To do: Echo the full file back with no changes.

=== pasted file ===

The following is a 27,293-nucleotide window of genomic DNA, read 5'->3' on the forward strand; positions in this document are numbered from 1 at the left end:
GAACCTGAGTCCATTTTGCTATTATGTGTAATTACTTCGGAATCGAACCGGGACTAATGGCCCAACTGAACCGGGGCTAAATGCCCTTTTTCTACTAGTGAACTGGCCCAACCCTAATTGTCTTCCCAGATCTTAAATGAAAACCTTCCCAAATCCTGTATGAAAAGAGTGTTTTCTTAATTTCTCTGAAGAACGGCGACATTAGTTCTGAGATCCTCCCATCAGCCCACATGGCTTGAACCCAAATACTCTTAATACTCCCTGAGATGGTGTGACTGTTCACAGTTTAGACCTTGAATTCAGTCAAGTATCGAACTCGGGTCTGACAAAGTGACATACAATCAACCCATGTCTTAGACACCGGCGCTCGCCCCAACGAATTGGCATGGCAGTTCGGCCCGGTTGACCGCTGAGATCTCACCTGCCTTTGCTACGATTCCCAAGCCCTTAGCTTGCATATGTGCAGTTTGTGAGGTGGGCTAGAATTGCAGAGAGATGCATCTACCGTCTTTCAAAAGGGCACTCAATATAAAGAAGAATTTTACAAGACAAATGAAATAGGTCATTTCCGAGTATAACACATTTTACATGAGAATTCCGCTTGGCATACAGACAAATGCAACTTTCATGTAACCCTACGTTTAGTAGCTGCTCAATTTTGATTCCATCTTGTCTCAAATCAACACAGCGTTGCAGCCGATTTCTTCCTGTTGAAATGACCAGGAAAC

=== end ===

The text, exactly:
The following is a 27,293-nucleotide window of genomic DNA, read 5'->3' on the forward strand; positions in this document are numbered from 1 at the left end:
GAACCTGAGTCCATTTTGCTATTATGTGTAATTACTTCGGAATCGAACCGGGACTAATGGCCCAACTGAACCGGGGCTAAATGCCCTTTTTCTACTAGTGAACTGGCCCAACCCTAATTGTCTTCCCAGATCTTAAATGAAAACCTTCCCAAATCCTGTATGAAAAGAGTGTTTTCTTAATTTCTCTGAAGAACGGCGACATTAGTTCTGAGATCCTCCCATCAGCCCACATGGCTTGAACCCAAATACTCTTAATACTCCCTGAGATGGTGTGACTGTTCACAGTTTAGACCTTGAATTCAGTCAAGTATCGAACTCGGGTCTGACAAAGTGACATACAATCAACCCATGTCTTAGACACCGGCGCTCGCCCCAACGAATTGGCATGGCAGTTCGGCCCGGTTGACCGCTGAGATCTCACCTGCCTTTGCTACGATTCCCAAGCCCTTAGCTTGCATATGTGCAGTTTGTGAGGTGGGCTAGAATTGCAGAGAGATGCATCTACCGTCTTTCAAAAGGGCACTCAATATAAAGAAGAATTTTACAAGACAAATGAAATAGGTCATTTCCGAGTATAACACATTTTACATGAGAATTCCGCTTGGCATACAGACAAATGCAACTTTCATGTAACCCTACGTTTAGTAGCTGCTCAATTTTGATTCCATCTTGTCTCAAATCAACACAGCGTTGCAGCCGATTTCTTCCTGTTGAAATGACCAGGAAAC